Still, it’s pretty amazing to think one can eat in Paris at $29.48 (2012) for two courses, wine and coffee plus including tax and tip. As a tourist, you may be following the lead of such foodies as Alexander Lobrano (Hungry for Paris) or David Lebovitz, but you could go broke dining out daily at the new hip bistrots they recommend. You can count on their good taste, but can you count on their prudence?
Want to know my top three favorite Paris restaurants for great food at a bargain?
1. Chez Omar of course.
Address: 47, rue de Bretagne, Arrondissement 3
Métro: Arts et Métiers (Line 3, 11), Temple (Line 3)
Payment: Cash Only
Hours: Closed Sunday Lunch, No Reservations
Average per Person: 25 – 35
North African couscous is as French these days as onion soup, thanks to a large North African population in Paris of more than 200,000. So, to truly complete a French experience, you will not want to visit Paris without a lunch or dinner pause at Chez Omar. You can find me here about once a week as the kind of restaurant I can count on for a great meal, a small price and a really fun experience. It is well reputed for its great couscous, grilled meats and fish, fast, friendly service and Omar himself, who is loaded with personality. The neighborhood residents, local celebrities and tourists all flock here. While not as uncharted as many of the restaurants in the guide, you can rest assured you’ll enjoy its vivant ambiance as well as its savory couscous or other simply, but well prepared items at very reasonable prices. My personal recommendation is to start with a “pastille” (pigeon pie shared among two or four as it’s very rich) then order one meat couscous and one “legumes” couscous between two as the portions are copious. The “Royal” is a platter of different varieties of meats, for a taste of everything. You can also choose from a variety of standard dishes (steaks, roast chicken, etc.) if someone in your party just isn’t in the mood for couscous. In fact, these may be Omar’s finest accomplishments: “Filet au Poivre,” “Foie de Veau,” “Magret de Canard,” “Steack de Thon or Espadon” (swordfish). The side dishes such as “Endives braisés” or “Choux fleur sauté” are worth giving up the couscous. Dessert can be a tough choice when presented with Omars platter of Middle Eastern pastries filled with honey and nuts. Instead of coffee after dessert try Omars Thé à la Menthe (fresh made mint tea). Be prepared even my most discerning friends agree, it is virtually impossible not to have fun at Chez Omar! Special note: its a popular place so be prepared to wait to get in unless you arrive early enough.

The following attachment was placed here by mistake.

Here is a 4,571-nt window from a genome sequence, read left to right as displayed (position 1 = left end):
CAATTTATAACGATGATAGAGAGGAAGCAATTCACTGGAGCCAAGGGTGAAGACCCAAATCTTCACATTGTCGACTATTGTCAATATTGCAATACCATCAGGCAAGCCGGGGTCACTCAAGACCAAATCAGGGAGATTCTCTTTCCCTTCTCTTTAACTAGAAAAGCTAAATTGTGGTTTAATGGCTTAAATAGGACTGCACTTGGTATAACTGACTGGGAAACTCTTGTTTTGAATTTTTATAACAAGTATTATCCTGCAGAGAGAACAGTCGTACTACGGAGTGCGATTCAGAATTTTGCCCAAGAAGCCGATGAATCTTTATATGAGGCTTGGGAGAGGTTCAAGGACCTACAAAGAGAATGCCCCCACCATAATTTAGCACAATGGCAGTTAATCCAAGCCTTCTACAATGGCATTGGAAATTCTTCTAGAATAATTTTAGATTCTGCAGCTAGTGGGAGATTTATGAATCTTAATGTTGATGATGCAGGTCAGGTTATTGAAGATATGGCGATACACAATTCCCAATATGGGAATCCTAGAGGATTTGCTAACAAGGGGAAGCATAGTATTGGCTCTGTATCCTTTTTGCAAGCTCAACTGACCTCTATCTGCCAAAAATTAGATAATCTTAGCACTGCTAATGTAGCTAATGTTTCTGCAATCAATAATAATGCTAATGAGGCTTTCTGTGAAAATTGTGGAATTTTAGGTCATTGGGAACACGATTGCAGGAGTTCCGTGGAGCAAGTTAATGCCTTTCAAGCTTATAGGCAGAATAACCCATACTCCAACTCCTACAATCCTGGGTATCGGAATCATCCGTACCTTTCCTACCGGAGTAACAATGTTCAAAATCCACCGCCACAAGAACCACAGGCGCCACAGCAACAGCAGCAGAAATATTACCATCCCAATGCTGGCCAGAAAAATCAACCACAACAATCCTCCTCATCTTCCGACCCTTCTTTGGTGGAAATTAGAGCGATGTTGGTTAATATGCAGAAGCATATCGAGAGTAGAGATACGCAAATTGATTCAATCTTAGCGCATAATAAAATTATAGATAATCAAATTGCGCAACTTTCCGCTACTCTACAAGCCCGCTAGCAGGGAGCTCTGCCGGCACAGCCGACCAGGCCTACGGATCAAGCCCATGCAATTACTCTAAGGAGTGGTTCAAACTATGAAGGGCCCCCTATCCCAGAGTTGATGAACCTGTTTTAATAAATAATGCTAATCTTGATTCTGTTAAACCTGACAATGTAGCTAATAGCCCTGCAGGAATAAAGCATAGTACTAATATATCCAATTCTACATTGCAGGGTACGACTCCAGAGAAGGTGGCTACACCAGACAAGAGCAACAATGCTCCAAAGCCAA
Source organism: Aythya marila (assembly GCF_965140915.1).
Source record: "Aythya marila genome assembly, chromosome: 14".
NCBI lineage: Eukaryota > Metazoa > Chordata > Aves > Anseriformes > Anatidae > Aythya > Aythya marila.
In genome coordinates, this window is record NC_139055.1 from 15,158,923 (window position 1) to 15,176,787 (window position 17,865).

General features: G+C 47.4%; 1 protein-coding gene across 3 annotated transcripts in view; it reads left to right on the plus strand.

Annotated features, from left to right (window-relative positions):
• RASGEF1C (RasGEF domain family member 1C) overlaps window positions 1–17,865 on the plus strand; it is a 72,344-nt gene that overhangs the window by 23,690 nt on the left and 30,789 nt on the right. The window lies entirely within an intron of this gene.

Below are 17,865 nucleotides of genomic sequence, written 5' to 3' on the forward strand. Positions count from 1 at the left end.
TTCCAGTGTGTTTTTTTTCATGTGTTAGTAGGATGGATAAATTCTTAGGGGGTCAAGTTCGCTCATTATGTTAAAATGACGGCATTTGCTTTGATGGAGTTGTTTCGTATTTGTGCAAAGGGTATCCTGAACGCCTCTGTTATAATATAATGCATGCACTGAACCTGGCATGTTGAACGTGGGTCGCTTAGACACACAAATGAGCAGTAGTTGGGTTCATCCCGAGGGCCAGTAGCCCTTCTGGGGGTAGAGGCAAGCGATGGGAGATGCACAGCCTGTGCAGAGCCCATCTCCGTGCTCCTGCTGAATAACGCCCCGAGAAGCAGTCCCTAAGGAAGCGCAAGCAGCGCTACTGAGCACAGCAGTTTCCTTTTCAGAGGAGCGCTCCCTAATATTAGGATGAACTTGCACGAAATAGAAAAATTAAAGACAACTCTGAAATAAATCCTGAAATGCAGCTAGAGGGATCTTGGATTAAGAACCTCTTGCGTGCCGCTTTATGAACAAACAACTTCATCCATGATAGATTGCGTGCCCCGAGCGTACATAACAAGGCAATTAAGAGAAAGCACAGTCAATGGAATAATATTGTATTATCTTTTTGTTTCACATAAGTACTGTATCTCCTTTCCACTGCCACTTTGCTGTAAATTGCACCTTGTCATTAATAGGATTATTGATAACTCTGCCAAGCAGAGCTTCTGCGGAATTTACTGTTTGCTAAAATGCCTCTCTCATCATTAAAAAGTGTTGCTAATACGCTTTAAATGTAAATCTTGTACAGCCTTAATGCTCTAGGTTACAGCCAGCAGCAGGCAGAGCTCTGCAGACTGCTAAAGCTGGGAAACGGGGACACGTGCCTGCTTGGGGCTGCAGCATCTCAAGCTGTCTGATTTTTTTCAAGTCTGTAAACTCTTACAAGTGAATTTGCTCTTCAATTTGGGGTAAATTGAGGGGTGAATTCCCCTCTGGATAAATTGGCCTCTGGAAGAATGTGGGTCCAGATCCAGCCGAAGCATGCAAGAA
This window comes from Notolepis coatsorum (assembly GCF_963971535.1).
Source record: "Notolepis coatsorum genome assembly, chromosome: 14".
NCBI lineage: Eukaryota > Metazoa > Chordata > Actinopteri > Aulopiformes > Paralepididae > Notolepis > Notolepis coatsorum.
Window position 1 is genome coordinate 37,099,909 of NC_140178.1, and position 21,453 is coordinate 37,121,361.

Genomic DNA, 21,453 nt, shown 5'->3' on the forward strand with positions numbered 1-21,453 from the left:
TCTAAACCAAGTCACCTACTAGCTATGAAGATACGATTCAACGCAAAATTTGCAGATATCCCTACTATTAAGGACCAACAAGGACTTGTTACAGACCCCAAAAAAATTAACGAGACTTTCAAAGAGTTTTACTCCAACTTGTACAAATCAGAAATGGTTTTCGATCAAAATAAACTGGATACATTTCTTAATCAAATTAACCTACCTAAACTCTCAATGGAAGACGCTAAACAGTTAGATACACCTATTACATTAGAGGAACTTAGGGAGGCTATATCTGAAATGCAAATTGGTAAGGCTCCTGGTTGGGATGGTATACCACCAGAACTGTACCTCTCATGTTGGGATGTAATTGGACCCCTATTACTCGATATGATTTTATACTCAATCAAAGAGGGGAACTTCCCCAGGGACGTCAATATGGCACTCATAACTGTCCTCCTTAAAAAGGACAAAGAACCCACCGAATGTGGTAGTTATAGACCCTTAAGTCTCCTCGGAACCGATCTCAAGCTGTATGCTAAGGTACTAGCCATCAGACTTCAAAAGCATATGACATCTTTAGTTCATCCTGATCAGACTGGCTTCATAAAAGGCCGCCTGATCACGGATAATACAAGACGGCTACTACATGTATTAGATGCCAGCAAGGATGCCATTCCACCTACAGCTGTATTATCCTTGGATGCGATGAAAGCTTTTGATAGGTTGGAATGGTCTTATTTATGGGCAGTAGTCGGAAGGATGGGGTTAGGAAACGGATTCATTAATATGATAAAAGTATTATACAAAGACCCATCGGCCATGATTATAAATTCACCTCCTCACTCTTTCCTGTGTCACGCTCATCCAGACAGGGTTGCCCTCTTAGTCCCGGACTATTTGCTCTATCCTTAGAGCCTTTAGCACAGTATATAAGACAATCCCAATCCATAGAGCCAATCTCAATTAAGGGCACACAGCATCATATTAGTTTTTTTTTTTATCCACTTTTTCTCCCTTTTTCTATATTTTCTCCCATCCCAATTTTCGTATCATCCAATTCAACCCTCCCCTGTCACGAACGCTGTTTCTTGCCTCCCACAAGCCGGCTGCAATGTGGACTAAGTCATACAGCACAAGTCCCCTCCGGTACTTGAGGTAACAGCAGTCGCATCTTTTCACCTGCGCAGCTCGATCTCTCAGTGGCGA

2. Les Fêtes Galantes ranks way up there for best bargain in the ‘funkiest’ spot with the zaniest chef ever!
Address: 17, rue de l’Ecole Polytechnique, Arrondissement 5
Métro: Cardinal-Lemoine (Line 10), Maubert-Mutualité (Line 10)
Hours: Opening days and hours change frequently, call in advance